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Create EPIC dance photos with flying fabrics [part I]

I've been trying this for almost a year now... not regularly but when I had time and when some of my clients were up to. This video will be updated at the end of this year or next year when I will be much more experienced and familiar with the process.

It all started with normal dresses, floating in the air, flying adding that movement inside a sometimes too static pose if that makes sense.

So I started with existing dresses, a real dress, and then we started creating fake ones by just adding a piece of fabric that kind of matched the color of my model's outfit.

We are not in a studio, we don't have the luxury of bringing with us a blower or huge fan to make the piece of fabric fly. So you will have to bring at least one person with you to throw that fabric in the air... and depending on the length, thickness, weight, and number of fabrics you are using you may have to gather an entire team.

I used only cotton-based fabrics and when people ask me what kind, I have no definitive answer as for today. It depends on the effect you want to get, and where you are going to make your shot. Whether it is outside or indoors... because yes the wind will play an important role.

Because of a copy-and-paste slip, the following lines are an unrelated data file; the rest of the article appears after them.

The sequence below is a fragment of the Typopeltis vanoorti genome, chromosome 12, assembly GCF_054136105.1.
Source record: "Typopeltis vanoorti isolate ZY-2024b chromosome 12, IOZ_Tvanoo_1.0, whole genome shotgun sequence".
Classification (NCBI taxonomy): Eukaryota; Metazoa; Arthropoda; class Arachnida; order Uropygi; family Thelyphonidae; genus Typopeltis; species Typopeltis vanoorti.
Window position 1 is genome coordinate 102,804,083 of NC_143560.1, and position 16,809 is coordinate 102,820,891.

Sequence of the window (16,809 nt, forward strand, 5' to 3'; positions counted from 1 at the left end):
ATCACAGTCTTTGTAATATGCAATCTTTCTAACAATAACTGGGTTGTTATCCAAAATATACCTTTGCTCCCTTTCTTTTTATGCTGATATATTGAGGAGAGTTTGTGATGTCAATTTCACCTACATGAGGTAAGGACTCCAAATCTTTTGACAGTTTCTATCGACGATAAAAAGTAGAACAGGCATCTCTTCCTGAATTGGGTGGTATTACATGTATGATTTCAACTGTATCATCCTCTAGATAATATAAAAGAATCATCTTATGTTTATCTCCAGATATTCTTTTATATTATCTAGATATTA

For example, here we were inside and preferred a light fabric that gave me enough momentum when thrown in the air to make interesting shapes.

We even used curtains for a couple of shots and it kinda worked... so basically you can almost use anything.

A Rhythmic Gymnastics photoshoot inside EilenRoc

And then I wanted to go a little bit further and decided to play with bigger, longer fabrics. Using aerial silks that were up to 12 meters long but the issue was the weight and the: "how are we going to make these fly".

We tested, tried, and failed multiple times before getting something that worked for me. It's not perfect, but we are getting there!

The problem with having so many people around working with you is to think about how you are going to get a clean shot afterward.

A few tips to help you save some time in post-production:

  1. Do your best to have nothing in the way (Between your camera and model)

  2. Have your assistants operate outside your frame or on the side of the frame

  3. Same thing for your lights

How to remove anything:

A few other important questions you will have to answer fast: How do I light my scene? and what poses to choose for your models?

You might consider backlighting your subject to make her and the fabric stand out!